2013 LEGACY INDUCTEE DISTRICT 8
Montana Department of Livestock (Est. 1885)
The Montana Territorial Legislature of 1885 passed House Bill 57, which provided for a board of stock commissioners, appointed by the governor. The members of what would become the Board of Stock Commissioners would be appointed one from each county with the duty to “devise and recommend from time to time such legislation as in their judgment will foster this important industry.” This legislation set in motion the funding and authority for Montana’s oldest “law enforcement” agency.
The Commissioners, with Granville Stuart serving as President, hired seven stock inspectors to protect Stockmen against theft of their livestock. Their salary was $125 per month. Stock Inspectors and Detectives were “required to pay all bills and expenses incurred by them and were strictly prohibited from having any bills or expenses charged to the Board of Stock Commissioners and were strictly forbidden to draw on the board for money or supplies.” They were left with their own horses, their wits, and their grit to police the largest industry in the Montana territory.
In 1917, the Board of Stock Commissioners merged with the Board of Sheep Commissioners to form the Live Stock Commission. That same year, the Legislature approved funding to construct the Live Stock building, directly south of the Capitol building. The building was the first built after the Capitol and still stands today. It housed not only the Live Stock Commission, but the Animal Sanitary Board and State Veterinarian, as well as the first diagnostic lab. For the first time, all of the regulating interests of the livestock industry were house under the same roof.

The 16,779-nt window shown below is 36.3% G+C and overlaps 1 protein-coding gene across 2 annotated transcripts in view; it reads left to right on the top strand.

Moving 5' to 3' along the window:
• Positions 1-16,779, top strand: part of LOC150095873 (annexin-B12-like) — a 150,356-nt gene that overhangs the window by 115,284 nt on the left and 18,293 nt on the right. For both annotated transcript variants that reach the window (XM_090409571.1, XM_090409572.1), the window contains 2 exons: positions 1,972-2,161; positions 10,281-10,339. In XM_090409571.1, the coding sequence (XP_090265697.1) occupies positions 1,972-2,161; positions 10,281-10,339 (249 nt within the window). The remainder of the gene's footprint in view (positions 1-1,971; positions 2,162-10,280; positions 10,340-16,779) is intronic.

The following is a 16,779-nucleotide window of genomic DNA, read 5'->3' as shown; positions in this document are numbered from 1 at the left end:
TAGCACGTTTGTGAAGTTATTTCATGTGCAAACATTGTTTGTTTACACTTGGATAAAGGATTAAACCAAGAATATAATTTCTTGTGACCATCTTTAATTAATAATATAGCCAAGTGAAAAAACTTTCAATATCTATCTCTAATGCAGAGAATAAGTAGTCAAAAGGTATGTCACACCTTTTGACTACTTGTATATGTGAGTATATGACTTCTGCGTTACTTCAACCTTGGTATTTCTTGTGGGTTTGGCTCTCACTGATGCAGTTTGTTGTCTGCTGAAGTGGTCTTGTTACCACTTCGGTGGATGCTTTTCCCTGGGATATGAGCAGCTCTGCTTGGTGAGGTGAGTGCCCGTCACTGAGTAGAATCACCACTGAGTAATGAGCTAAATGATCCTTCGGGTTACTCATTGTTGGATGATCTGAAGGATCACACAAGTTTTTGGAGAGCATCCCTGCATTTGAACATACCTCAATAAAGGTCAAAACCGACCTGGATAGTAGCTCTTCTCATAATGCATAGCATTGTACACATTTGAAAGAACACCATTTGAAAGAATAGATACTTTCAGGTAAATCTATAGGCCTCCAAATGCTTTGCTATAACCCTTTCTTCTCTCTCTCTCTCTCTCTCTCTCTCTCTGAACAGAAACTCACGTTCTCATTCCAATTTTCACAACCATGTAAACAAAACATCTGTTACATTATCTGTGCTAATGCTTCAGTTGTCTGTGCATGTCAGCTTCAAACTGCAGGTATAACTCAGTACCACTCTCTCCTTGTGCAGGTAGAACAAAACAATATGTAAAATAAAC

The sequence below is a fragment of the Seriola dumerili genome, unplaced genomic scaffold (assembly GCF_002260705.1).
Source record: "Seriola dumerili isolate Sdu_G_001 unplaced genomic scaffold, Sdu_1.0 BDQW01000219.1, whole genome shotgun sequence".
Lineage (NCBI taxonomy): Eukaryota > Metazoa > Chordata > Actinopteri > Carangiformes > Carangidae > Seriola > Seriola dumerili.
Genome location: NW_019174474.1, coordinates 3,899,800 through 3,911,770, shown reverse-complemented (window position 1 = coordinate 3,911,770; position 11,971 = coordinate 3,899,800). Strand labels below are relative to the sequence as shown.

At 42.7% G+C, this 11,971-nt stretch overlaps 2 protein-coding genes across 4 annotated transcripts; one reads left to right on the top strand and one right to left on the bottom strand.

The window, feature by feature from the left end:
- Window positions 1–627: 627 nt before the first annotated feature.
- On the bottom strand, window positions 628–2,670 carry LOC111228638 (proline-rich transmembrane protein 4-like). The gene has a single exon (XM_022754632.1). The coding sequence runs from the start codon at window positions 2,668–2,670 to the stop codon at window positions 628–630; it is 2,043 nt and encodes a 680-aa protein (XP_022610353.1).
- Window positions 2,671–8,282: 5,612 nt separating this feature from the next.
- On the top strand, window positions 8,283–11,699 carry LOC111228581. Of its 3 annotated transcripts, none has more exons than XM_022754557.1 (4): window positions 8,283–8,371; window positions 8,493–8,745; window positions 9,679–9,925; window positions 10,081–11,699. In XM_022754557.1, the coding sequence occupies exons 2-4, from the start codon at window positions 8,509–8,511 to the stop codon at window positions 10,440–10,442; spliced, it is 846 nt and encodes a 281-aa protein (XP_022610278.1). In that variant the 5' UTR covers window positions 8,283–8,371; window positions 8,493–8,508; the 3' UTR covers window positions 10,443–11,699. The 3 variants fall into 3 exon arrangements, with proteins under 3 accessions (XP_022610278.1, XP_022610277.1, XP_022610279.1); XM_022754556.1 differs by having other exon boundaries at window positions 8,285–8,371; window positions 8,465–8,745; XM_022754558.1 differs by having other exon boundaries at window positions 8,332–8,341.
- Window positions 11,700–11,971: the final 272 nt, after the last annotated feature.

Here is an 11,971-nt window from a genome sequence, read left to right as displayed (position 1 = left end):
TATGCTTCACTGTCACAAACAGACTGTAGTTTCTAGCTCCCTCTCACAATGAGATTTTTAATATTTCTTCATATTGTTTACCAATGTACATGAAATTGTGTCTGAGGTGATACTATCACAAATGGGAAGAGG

As Montana’s livestock industry matured, the Montana Livestock Commission kept up. Montana brand inspectors were stationed at stockyards in Chicago, South St. Paul, Omaha, Sioux City, West Fargo and Spokane to receive and inspect direct railroad shipments of Montana cattle, thus insuring that their rightful owners were paid. In 1927, state law was passed to allow for Deputy Stock Inspectors or local inspectors as we know them today. Deputy Stock Inspectors were authorized to perform inspection for any cattle crossing county lines or leaving the state.
During Executive Reorganization in 1971, the Livestock Commission was merged with the Animal Sanitary Board to form the Montana Department of Livestock. Under the Department of Livestock each year:
Brand inspectors oversee the movement of 2,000,000 cattle.
Veterinarians respond to disease outbreaks and advise ranchers in matters of herd health.
Meat, milk, and egg inspectors help meat processors and dairy and poultry producers market a safe product.
Laboratory technicians provide accurate and timely results on a host of animal disease tests.
In spite of many changes in the last 125 years, the mission of the department has remained the same as it always has: “To control and eradicate animal diseases, prevent the transmission of animal diseases to humans, and to protect the livestock industry from theft and predatory animals.”